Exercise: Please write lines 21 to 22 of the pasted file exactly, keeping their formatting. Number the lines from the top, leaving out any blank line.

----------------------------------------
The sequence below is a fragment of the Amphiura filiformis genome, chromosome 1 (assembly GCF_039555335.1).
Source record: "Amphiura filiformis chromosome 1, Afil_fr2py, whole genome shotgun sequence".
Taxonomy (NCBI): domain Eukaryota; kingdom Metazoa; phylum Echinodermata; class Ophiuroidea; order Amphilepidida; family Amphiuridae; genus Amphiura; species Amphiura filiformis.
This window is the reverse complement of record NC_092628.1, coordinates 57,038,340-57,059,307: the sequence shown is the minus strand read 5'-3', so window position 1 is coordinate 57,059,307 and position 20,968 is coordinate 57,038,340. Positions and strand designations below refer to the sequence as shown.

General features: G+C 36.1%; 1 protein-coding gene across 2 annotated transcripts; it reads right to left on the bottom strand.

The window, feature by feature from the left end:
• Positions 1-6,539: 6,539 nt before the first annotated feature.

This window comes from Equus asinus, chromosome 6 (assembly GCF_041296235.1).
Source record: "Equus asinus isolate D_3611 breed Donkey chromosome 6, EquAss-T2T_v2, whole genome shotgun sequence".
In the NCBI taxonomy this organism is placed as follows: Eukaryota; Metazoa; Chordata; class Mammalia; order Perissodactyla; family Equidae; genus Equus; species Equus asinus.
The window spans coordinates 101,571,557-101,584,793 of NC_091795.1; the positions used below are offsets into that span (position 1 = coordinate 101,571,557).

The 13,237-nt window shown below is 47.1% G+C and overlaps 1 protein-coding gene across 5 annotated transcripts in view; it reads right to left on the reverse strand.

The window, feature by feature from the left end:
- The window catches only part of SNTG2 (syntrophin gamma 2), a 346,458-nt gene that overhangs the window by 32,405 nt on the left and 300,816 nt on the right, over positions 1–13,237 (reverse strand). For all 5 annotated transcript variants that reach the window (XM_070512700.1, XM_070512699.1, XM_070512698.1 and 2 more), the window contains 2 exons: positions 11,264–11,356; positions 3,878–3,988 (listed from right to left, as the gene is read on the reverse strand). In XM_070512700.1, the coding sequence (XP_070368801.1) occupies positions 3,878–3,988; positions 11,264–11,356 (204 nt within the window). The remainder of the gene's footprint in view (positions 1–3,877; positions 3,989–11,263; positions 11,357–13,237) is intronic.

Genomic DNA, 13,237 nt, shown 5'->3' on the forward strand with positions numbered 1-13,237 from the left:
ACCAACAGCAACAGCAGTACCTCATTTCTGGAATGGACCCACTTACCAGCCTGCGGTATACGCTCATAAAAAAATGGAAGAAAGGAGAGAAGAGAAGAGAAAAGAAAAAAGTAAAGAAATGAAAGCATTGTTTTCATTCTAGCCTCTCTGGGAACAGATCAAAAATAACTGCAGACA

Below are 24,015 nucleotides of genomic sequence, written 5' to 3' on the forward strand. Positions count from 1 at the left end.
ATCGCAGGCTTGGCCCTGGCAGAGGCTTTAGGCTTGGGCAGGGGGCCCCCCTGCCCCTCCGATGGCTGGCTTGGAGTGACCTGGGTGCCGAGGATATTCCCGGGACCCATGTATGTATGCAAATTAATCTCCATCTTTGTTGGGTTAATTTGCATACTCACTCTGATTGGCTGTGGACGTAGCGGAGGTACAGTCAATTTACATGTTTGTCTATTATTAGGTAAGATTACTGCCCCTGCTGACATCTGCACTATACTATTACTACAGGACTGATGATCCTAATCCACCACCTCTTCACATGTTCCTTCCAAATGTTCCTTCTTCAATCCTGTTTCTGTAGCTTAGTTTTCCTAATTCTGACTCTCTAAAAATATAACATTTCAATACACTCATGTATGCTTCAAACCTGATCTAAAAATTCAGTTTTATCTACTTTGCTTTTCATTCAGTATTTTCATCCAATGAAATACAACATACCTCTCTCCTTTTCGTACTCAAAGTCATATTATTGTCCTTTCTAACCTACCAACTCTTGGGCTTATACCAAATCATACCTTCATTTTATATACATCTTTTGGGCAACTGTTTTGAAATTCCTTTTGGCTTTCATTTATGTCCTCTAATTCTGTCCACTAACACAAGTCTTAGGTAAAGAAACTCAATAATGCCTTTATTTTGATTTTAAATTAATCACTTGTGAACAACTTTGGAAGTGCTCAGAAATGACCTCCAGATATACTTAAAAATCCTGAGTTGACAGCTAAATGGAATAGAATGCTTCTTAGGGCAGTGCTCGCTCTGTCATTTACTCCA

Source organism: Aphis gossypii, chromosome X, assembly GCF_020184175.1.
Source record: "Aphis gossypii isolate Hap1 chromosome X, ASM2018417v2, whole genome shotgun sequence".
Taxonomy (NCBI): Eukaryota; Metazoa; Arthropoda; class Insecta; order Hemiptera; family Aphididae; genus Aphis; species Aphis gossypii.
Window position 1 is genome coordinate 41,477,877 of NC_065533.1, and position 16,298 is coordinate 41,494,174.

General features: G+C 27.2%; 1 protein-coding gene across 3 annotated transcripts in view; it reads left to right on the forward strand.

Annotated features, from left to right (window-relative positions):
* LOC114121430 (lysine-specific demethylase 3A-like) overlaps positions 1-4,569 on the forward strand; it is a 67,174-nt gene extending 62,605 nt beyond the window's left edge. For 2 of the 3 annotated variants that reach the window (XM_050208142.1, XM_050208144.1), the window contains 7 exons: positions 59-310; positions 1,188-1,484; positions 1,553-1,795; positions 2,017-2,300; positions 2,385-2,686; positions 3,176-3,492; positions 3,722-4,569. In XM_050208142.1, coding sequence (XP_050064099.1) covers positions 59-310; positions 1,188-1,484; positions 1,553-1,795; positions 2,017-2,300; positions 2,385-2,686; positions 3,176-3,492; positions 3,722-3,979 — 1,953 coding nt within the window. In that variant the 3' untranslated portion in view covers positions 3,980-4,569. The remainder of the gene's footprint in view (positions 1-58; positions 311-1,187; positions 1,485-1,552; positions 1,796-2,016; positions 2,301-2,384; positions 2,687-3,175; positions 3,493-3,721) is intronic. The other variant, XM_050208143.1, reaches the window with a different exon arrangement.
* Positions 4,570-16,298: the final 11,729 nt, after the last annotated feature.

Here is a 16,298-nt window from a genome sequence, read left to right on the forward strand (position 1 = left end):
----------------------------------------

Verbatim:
Taxonomy (NCBI): Eukaryota; Metazoa; Arthropoda; class Insecta; order Hemiptera; family Aphididae; genus Aphis; species Aphis gossypii.
Window position 1 is genome coordinate 41,477,877 of NC_065533.1, and position 16,298 is coordinate 41,494,174.